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Learning Gulp: Getting started with the Front End Factory. What is Gulp?

Learning Gulp: Getting started with the Front End Factory

Gulp is an automatic task runner, or build system, written in node.js and can handle many workflow tasks. In his git-book, David Nowinsky described Gulp as a factory. I really like this description. Gulp, much like a factory, takes files and turns them into other files. You might question why this is needed, and to some it might not be. Installation Installation for mac is pretty simple, however there are a few dependencies. Plugins Plugins extend the functionality of Gulp. Streams Gulp uses streams to link programs, or in this case plugins, together.

Learning Gulp: Getting started with the Front End Factory. AngularJS Tools: Tutorial for Scaffolding, Testing & More. Introduction With the many tools available to aid in developing AngularJS applications, many people have the impression that it’s an extremely complicated framework, which is not at all the case.

AngularJS Tools: Tutorial for Scaffolding, Testing & More

That’s one of the main reasons I started this tutorial series. In part one we covered the basics of the AngularJS framework and started out by writing our first application. This post is designed for beginners. If you’re a more experienced AngularJS developer, you might be more interested in demystifying directives or a story of AngularJS in use at a growing startup. In this tutorial, we’re going to set aside the application logic layer and learn how to conduct proper AngularJS project setup, including scaffolding, dependency management, and preparing it for testing (both unit and end-to-end). Karma, Jasmine, Grunt, Bower, Yeoman… What are all these tools? If you work with JavaScript, it’s highly probable that you already know of at least some of these tools, even if you’re new to Angular. Grunt: The JavaScript Task Runner.

Grunt-cli/grunt at master · gruntjs/grunt-cli. Project Scaffolding. Grunt-init Grunt-init is a scaffolding tool used to automate project creation.

Project Scaffolding

It will build an entire directory structure based on current environment and answers to some questions. The exact files and contents created depend on the template chosen along with the answers to the questions asked. Note: This standalone utility used to be built-in to Grunt as the "init" task. See the Grunt Upgrading from 0.3 to 0.4 guide for more information about this change. Installation In order to use grunt-init, you'll want to install it globally. npm install -g grunt-init This will put the grunt-init command in your system path, allowing it to be run from anywhere. Notes: You may need to use sudo or run your command shell as Administrator to do this.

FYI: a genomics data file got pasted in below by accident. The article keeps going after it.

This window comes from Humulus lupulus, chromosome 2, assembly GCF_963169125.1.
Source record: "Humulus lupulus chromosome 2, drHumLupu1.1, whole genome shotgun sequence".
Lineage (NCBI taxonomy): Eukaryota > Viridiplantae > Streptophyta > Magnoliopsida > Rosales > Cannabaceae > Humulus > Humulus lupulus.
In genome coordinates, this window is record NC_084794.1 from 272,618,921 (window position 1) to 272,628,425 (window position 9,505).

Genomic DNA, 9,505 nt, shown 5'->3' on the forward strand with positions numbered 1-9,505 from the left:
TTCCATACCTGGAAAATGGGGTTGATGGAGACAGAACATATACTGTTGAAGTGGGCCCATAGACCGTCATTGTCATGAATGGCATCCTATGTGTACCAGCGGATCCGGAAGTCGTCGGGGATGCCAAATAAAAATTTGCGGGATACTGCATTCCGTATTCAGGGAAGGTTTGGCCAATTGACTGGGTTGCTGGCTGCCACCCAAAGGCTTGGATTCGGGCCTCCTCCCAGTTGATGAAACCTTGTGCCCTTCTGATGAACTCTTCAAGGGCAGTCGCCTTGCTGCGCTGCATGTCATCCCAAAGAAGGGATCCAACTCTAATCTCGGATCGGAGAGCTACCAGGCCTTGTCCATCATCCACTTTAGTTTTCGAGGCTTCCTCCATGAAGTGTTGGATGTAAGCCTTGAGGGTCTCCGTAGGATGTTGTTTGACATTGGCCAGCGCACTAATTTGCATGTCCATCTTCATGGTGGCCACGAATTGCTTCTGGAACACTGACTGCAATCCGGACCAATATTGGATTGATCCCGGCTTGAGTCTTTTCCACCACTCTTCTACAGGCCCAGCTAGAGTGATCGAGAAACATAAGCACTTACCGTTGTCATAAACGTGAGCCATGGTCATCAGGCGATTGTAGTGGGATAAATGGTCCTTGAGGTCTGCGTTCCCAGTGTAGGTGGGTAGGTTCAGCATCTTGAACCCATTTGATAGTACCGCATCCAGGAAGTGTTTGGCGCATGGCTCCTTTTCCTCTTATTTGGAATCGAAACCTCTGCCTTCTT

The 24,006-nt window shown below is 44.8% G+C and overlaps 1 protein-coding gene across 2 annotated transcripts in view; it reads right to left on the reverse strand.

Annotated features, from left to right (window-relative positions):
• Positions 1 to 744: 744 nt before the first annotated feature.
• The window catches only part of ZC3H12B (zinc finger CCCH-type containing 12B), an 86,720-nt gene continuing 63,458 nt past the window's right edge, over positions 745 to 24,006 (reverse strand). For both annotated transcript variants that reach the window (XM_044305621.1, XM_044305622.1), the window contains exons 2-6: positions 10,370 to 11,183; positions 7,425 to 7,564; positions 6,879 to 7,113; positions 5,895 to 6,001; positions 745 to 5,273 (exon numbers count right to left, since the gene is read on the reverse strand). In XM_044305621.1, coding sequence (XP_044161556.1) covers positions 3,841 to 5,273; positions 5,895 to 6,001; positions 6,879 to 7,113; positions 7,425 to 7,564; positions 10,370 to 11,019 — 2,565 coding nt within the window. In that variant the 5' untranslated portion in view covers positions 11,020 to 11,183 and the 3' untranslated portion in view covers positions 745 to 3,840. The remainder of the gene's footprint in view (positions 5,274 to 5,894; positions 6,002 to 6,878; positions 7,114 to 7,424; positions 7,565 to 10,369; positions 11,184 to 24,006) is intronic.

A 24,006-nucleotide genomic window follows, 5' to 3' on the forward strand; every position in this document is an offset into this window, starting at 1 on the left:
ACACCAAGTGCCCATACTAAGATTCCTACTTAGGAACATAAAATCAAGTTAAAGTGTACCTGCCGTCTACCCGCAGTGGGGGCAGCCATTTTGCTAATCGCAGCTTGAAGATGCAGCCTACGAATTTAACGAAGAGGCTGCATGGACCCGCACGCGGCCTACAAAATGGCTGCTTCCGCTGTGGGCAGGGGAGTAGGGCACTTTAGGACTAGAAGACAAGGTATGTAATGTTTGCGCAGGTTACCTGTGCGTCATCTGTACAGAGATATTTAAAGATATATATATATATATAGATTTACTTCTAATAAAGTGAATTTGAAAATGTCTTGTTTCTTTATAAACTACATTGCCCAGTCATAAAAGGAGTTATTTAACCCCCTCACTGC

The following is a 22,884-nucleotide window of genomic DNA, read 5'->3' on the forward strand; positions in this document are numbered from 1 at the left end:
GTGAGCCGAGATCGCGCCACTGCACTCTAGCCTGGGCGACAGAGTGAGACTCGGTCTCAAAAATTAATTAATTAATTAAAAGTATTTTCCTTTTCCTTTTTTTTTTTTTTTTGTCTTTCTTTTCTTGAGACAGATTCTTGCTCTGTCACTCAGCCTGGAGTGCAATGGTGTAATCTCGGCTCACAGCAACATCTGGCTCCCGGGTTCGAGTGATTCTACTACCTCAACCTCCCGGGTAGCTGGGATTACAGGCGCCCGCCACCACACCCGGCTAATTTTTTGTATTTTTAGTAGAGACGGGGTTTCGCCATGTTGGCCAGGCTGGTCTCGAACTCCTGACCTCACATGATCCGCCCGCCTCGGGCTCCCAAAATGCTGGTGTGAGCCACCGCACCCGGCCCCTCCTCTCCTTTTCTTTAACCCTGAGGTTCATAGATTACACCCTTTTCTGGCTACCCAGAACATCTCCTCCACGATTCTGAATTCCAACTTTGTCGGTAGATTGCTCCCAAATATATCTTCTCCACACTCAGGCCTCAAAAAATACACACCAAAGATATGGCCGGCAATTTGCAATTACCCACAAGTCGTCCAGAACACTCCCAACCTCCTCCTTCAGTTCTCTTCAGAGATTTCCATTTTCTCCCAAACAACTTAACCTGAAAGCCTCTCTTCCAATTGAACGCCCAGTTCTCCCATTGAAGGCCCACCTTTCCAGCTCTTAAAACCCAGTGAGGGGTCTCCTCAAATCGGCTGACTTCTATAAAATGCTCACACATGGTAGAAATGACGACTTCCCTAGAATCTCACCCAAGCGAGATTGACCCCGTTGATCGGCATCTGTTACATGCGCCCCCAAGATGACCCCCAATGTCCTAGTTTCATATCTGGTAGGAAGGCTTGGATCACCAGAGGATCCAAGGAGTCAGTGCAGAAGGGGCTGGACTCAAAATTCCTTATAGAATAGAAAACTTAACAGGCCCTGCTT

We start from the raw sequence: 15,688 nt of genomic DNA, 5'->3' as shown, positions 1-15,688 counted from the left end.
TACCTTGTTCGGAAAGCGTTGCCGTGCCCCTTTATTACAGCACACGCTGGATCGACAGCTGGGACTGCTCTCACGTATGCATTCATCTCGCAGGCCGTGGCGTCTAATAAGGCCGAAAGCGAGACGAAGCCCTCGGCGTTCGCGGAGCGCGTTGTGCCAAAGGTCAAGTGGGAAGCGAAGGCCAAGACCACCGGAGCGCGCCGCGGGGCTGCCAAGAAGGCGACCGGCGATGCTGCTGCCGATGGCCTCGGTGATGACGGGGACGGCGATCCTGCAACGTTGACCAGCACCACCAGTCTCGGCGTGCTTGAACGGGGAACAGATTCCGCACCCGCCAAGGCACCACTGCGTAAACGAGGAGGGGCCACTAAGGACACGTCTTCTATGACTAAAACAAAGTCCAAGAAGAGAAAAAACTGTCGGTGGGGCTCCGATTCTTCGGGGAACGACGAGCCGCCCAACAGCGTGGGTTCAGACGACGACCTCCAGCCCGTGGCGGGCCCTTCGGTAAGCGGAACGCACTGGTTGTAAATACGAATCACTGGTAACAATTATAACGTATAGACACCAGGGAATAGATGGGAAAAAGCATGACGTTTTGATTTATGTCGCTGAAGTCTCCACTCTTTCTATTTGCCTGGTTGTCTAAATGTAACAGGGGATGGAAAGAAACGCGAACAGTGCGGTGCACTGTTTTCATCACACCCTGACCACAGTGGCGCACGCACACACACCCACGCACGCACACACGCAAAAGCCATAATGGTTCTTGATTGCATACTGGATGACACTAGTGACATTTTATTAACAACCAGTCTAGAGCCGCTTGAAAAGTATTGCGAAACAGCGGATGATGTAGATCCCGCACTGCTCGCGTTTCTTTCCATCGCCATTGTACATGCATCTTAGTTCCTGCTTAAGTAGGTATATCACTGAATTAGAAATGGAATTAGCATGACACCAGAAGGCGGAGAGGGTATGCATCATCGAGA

Usage. Sample Gruntfile. Below we walk through a sample Gruntfile, but if you're looking for a quick example, here's one: The entire Gruntfile is at the bottom of this page, but if you keep reading we'll walk through it a step at a time, using the following five Grunt plugins: The first part is the "wrapper" function, which encapsulates your Grunt configuration. module.exports = function(grunt) { } Within that function we can initialize our configuration object: grunt.initConfig({ }); Next we can read in the project settings from the package.json file into the pkg property.

Sample Gruntfile

Pkg: grunt.file.readJSON('package.json') This leaves us with this so far: Now we can define configuration for each of the tasks we have. Note how I refer to the name property that's in the JSON file. Now lets configure the uglify plugin, which minifies our JavaScript: This tells uglify to create a file within dist/ that contains the result of minifying the JavaScript files. Configuring tasks. This guide explains how to configure tasks for your project using a Gruntfile.

Configuring tasks

If you don't know what a Gruntfile is, please read the Getting Started guide and check out a Sample Gruntfile. Grunt Configuration Task configuration is specified in your Gruntfile via the grunt.initConfig method. This configuration will mostly be under task-named properties, but may contain any arbitrary data. As long as properties don't conflict with properties your tasks require, they will be otherwise ignored. Also, because this is JavaScript, you're not limited to JSON; you may use any valid JavaScript here. Task Configuration and Targets When a task is run, Grunt looks for its configuration under a property of the same name. Specifying both a task and target like grunt concat:foo or grunt concat:bar will process just the specified target's configuration, while running grunt concat will iterate over all targets, processing each in turn.

Options The options object is optional and may be omitted if not needed. Configuring tasks. Getting started. Grunt and Grunt plugins are installed and managed via npm, the Node.js package manager. Grunt 0.4.x requires stable Node.js versions >= 0.8.0. Odd version numbers of Node.js are considered unstable development versions. Before setting up Grunt ensure that your npm is up-to-date by running npm update -g npm (this might require sudo on certain systems). If you already have installed Grunt and are now searching for some quick reference, please checkout our Gruntfile example and how to configure a task.

Installing the CLI.